Advice I Wish I Would Have Known Before 1L

Starting law school can be a really scary experience, especially from how it is portrayed on TV and in the media. Just like starting anything new, it is the unknown that can bother you the most. If you are an incoming 1L - do not be afraid. Law school is tough, but it is certainly not impossible to be successful.

I asked students in my class what some advice they wish they had known going into 1L and this is what we wish we had known:

Introduce yourself to as many people as possible & make friends with those in your classes.
One of the pre-conceived notions that I had about law school is that everyone was competing against each other. At least at my law school, this was not the case at all. My classmates ended up being some of my greatest assets. They will help you with notes if you miss class, help you understand topics better, and be a support system when you are ready to hit a breaking point.

Stay on top of your reading and assignments early on.

At the beginning of the semester, your reading load will likely be less and the material will be a little bit easier. Something that helped me was to read a little bit ahead of my first assignments, so that when the work started to pile up, I was already ahead of the game. On top of that, it will be helpful to get a good organizational system for your notes that will last you the rest of the semester.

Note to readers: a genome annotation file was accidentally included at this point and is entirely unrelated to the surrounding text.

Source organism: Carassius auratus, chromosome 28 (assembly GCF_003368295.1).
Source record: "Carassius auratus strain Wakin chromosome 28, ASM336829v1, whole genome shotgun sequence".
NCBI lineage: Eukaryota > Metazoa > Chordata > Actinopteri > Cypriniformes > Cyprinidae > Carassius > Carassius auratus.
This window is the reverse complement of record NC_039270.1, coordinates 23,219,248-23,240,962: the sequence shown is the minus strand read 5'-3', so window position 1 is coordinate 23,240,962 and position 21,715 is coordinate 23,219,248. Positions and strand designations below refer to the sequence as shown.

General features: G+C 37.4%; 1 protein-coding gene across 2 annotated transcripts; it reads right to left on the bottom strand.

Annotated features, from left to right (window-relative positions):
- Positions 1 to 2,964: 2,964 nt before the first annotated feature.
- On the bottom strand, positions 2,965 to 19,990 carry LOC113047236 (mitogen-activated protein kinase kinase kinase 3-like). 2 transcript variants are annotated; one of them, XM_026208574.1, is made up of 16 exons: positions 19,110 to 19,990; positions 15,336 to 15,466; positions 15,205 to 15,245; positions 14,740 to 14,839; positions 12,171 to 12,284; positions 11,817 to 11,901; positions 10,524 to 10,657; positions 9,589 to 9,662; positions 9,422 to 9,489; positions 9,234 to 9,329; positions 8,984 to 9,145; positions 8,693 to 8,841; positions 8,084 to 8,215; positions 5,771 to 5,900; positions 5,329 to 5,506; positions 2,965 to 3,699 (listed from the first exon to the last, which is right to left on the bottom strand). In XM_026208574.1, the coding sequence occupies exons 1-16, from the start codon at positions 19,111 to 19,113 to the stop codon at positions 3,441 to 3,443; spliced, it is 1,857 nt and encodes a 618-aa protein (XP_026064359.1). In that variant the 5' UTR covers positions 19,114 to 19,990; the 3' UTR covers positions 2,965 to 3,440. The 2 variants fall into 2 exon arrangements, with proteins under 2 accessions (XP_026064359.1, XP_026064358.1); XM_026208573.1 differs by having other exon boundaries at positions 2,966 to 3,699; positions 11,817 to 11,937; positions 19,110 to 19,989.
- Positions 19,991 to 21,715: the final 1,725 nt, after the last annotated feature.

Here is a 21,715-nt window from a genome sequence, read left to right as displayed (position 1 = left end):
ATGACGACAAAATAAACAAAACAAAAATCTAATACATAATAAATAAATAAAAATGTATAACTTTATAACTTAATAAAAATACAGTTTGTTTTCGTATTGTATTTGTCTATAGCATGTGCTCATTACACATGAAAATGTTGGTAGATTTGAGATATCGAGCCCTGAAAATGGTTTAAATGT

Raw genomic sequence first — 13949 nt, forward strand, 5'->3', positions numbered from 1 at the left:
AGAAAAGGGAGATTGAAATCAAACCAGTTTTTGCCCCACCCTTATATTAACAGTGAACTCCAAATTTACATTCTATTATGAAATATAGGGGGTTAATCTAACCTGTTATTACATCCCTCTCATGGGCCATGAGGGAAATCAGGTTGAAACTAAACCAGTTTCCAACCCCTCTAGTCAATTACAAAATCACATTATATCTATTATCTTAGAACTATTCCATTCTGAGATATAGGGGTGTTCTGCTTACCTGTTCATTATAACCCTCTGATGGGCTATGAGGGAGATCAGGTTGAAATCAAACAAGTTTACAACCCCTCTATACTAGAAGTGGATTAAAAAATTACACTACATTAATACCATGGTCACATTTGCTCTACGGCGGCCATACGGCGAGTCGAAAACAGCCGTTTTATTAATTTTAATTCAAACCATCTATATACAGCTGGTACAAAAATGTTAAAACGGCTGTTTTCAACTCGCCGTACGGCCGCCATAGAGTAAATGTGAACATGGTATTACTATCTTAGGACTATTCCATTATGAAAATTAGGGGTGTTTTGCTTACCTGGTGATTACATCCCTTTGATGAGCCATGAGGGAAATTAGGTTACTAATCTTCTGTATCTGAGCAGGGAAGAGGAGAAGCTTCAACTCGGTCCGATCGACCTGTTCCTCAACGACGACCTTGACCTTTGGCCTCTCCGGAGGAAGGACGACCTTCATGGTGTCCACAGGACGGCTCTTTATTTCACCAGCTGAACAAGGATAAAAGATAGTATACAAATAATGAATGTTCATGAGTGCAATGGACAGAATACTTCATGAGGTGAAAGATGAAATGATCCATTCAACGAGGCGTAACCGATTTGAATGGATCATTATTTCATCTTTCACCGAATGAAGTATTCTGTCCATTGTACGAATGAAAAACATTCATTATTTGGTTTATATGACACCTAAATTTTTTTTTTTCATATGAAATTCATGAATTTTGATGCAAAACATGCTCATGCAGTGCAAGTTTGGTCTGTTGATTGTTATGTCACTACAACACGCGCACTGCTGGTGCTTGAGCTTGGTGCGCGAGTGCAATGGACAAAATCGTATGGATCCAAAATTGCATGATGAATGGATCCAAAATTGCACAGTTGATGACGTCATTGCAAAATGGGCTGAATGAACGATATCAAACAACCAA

Attend information meetings for clubs, teams, and extracurriculars
This is something that I really wish I would have done more often. I always felt too busy to attend a lot of the informational sessions my 1L year, but I ended up missing out on a lot of interesting clubs and events because of it. Even if there is information online about signing up for extracurriculars, attending info sessions in person allows you to meet current members and ask any questions that you may have.

When it comes time to apply for jobs, your extracurriculars are what will set you apart from other students and that is essentially why they are so important.

Outline early and outline often.
I cannot stress this one a lot. You will most likely go over outlining during your orientation, but it is essentially just compiling your notes from each class into one document that you will eventually study off of for the final. My advice is to outline for each class after each chapter or topic or even sometimes more often than that. Personally, I would outline after finishing a topic and reviewing the supplemental resources that were available for that class. That way I made sure that I had all of the information that I needed before completing my outline.

I also loved having my outlines together early because when I would attend review sessions, I could just add those notes directly into my outline and save myself a lot of time. Do not take this advice lightly. Do it and I promise you will be so thankful you did.

Attend social events (even the cheesy ones)